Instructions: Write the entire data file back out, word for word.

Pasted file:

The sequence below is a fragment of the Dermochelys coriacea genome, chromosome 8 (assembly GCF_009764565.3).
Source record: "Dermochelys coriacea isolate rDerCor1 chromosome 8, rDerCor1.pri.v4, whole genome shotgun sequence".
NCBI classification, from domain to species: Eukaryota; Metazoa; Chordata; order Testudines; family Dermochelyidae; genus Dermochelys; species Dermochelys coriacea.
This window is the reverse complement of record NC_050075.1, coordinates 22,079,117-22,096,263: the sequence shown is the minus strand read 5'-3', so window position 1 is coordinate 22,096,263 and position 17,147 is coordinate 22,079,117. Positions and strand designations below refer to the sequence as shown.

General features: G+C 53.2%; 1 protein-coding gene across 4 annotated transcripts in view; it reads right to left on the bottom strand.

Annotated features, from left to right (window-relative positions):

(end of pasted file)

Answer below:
The sequence below is a fragment of the Dermochelys coriacea genome, chromosome 8 (assembly GCF_009764565.3).
Source record: "Dermochelys coriacea isolate rDerCor1 chromosome 8, rDerCor1.pri.v4, whole genome shotgun sequence".
NCBI classification, from domain to species: Eukaryota; Metazoa; Chordata; order Testudines; family Dermochelyidae; genus Dermochelys; species Dermochelys coriacea.
This window is the reverse complement of record NC_050075.1, coordinates 22,079,117-22,096,263: the sequence shown is the minus strand read 5'-3', so window position 1 is coordinate 22,096,263 and position 17,147 is coordinate 22,079,117. Positions and strand designations below refer to the sequence as shown.

General features: G+C 53.2%; 1 protein-coding gene across 4 annotated transcripts in view; it reads right to left on the bottom strand.

Annotated features, from left to right (window-relative positions):